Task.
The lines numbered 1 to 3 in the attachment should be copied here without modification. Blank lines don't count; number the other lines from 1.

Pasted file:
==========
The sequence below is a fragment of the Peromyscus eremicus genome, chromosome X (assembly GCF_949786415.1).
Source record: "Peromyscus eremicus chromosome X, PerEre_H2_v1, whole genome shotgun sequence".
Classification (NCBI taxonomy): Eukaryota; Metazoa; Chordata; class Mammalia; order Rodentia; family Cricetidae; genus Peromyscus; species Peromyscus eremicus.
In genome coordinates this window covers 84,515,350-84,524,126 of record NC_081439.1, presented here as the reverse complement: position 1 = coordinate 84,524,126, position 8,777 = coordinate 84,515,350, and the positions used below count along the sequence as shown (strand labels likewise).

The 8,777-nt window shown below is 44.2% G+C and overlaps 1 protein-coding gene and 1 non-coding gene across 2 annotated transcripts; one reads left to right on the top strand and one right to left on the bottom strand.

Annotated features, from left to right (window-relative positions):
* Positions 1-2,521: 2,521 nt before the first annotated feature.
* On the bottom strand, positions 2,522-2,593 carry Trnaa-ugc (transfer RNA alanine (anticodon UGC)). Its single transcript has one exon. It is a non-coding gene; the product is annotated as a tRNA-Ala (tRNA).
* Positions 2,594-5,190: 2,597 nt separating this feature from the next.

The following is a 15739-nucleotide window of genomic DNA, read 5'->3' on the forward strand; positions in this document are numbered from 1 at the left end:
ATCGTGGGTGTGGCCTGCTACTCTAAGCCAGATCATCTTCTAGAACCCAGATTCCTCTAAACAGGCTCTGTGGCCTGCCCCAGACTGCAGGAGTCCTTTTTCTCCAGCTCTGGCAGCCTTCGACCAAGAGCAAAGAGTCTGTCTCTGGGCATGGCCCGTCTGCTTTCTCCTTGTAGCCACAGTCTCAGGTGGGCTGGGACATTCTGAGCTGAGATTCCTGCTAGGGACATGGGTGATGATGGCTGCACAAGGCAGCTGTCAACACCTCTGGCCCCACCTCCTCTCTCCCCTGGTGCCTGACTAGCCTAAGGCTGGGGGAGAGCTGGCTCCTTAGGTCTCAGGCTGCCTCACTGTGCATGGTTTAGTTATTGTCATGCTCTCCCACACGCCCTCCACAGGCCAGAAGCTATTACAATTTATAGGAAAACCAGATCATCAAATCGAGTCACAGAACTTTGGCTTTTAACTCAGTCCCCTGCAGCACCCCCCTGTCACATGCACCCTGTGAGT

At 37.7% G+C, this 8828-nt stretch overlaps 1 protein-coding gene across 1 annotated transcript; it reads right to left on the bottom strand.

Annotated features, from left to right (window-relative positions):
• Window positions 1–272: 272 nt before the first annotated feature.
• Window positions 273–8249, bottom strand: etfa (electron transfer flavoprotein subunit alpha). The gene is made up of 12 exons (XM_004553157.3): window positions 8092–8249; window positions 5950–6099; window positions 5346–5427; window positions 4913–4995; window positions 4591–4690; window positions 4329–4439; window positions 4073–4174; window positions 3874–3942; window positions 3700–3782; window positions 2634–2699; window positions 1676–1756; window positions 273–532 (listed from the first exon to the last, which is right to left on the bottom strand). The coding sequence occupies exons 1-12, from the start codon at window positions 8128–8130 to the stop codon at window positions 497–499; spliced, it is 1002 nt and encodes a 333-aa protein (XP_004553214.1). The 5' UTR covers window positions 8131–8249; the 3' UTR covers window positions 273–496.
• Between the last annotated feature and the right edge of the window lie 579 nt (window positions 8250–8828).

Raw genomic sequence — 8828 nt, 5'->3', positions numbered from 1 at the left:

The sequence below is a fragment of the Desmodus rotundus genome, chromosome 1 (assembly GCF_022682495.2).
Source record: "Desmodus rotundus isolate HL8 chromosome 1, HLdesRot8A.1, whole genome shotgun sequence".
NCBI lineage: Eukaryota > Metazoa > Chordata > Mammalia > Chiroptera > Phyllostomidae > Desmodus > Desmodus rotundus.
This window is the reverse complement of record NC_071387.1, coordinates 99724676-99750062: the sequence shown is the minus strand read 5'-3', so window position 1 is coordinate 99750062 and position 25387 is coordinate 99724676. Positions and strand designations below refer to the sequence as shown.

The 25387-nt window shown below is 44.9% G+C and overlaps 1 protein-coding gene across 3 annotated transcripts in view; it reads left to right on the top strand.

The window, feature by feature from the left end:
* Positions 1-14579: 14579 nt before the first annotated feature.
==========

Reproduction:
The sequence below is a fragment of the Peromyscus eremicus genome, chromosome X (assembly GCF_949786415.1).
Source record: "Peromyscus eremicus chromosome X, PerEre_H2_v1, whole genome shotgun sequence".
Classification (NCBI taxonomy): Eukaryota; Metazoa; Chordata; class Mammalia; order Rodentia; family Cricetidae; genus Peromyscus; species Peromyscus eremicus.